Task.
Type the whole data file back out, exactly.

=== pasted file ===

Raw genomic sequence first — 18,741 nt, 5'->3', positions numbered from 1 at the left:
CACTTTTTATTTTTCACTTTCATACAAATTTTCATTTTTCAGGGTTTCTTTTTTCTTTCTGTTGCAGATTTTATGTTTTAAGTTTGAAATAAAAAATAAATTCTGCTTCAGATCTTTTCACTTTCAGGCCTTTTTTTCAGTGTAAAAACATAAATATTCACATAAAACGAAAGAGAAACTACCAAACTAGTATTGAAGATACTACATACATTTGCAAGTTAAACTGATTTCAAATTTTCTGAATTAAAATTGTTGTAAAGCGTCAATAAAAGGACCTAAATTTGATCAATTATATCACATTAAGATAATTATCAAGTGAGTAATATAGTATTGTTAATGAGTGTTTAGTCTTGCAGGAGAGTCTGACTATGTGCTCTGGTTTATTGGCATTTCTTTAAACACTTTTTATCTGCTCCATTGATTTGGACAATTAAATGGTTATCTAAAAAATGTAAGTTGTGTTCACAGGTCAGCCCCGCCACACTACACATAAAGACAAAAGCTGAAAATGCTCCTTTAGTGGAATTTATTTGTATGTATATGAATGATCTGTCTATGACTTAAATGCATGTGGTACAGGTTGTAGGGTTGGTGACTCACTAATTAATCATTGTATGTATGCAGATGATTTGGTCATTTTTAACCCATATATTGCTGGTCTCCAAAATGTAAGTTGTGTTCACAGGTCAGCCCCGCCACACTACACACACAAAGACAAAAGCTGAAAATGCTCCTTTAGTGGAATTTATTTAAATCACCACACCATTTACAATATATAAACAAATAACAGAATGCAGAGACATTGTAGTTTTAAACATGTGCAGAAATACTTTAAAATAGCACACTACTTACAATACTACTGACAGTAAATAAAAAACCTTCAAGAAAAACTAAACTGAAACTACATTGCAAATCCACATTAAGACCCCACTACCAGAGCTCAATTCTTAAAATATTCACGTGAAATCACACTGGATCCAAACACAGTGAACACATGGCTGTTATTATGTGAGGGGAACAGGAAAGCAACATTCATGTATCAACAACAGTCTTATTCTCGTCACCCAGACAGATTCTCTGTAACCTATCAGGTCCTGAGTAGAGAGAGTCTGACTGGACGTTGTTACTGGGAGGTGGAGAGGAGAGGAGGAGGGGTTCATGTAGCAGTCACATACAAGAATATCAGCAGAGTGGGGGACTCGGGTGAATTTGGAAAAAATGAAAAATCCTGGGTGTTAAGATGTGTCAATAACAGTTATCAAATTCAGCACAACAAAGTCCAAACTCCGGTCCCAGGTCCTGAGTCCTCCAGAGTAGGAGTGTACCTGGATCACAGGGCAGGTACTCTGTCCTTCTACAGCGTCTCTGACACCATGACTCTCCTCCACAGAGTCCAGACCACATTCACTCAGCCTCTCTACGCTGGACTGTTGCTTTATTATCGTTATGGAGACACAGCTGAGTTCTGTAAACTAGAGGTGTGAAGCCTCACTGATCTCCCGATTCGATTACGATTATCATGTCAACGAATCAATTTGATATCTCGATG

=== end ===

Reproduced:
Raw genomic sequence first — 18,741 nt, 5'->3', positions numbered from 1 at the left:
CACTTTTTATTTTTCACTTTCATACAAATTTTCATTTTTCAGGGTTTCTTTTTTCTTTCTGTTGCAGATTTTATGTTTTAAGTTTGAAATAAAAAATAAATTCTGCTTCAGATCTTTTCACTTTCAGGCCTTTTTTTCAGTGTAAAAACATAAATATTCACATAAAACGAAAGAGAAACTACCAAACTAGTATTGAAGATACTACATACATTTGCAAGTTAAACTGATTTCAAATTTTCTGAATTAAAATTGTTGTAAAGCGTCAATAAAAGGACCTAAATTTGATCAATTATATCACATTAAGATAATTATCAAGTGAGTAATATAGTATTGTTAATGAGTGTTTAGTCTTGCAGGAGAGTCTGACTATGTGCTCTGGTTTATTGGCATTTCTTTAAACACTTTTTATCTGCTCCATTGATTTGGACAATTAAATGGTTATCTAAAAAATGTAAGTTGTGTTCACAGGTCAGCCCCGCCACACTACACATAAAGACAAAAGCTGAAAATGCTCCTTTAGTGGAATTTATTTGTATGTATATGAATGATCTGTCTATGACTTAAATGCATGTGGTACAGGTTGTAGGGTTGGTGACTCACTAATTAATCATTGTATGTATGCAGATGATTTGGTCATTTTTAACCCATATATTGCTGGTCTCCAAAATGTAAGTTGTGTTCACAGGTCAGCCCCGCCACACTACACACACAAAGACAAAAGCTGAAAATGCTCCTTTAGTGGAATTTATTTAAATCACCACACCATTTACAATATATAAACAAATAACAGAATGCAGAGACATTGTAGTTTTAAACATGTGCAGAAATACTTTAAAATAGCACACTACTTACAATACTACTGACAGTAAATAAAAAACCTTCAAGAAAAACTAAACTGAAACTACATTGCAAATCCACATTAAGACCCCACTACCAGAGCTCAATTCTTAAAATATTCACGTGAAATCACACTGGATCCAAACACAGTGAACACATGGCTGTTATTATGTGAGGGGAACAGGAAAGCAACATTCATGTATCAACAACAGTCTTATTCTCGTCACCCAGACAGATTCTCTGTAACCTATCAGGTCCTGAGTAGAGAGAGTCTGACTGGACGTTGTTACTGGGAGGTGGAGAGGAGAGGAGGAGGGGTTCATGTAGCAGTCACATACAAGAATATCAGCAGAGTGGGGGACTCGGGTGAATTTGGAAAAAATGAAAAATCCTGGGTGTTAAGATGTGTCAATAACAGTTATCAAATTCAGCACAACAAAGTCCAAACTCCGGTCCCAGGTCCTGAGTCCTCCAGAGTAGGAGTGTACCTGGATCACAGGGCAGGTACTCTGTCCTTCTACAGCGTCTCTGACACCATGACTCTCCTCCACAGAGTCCAGACCACATTCACTCAGCCTCTCTACGCTGGACTGTTGCTTTATTATCGTTATGGAGACACAGCTGAGTTCTGTAAACTAGAGGTGTGAAGCCTCACTGATCTCCCGATTCGATTACGATTATCATGTCAACGAATCAATTTGATATCTCGATG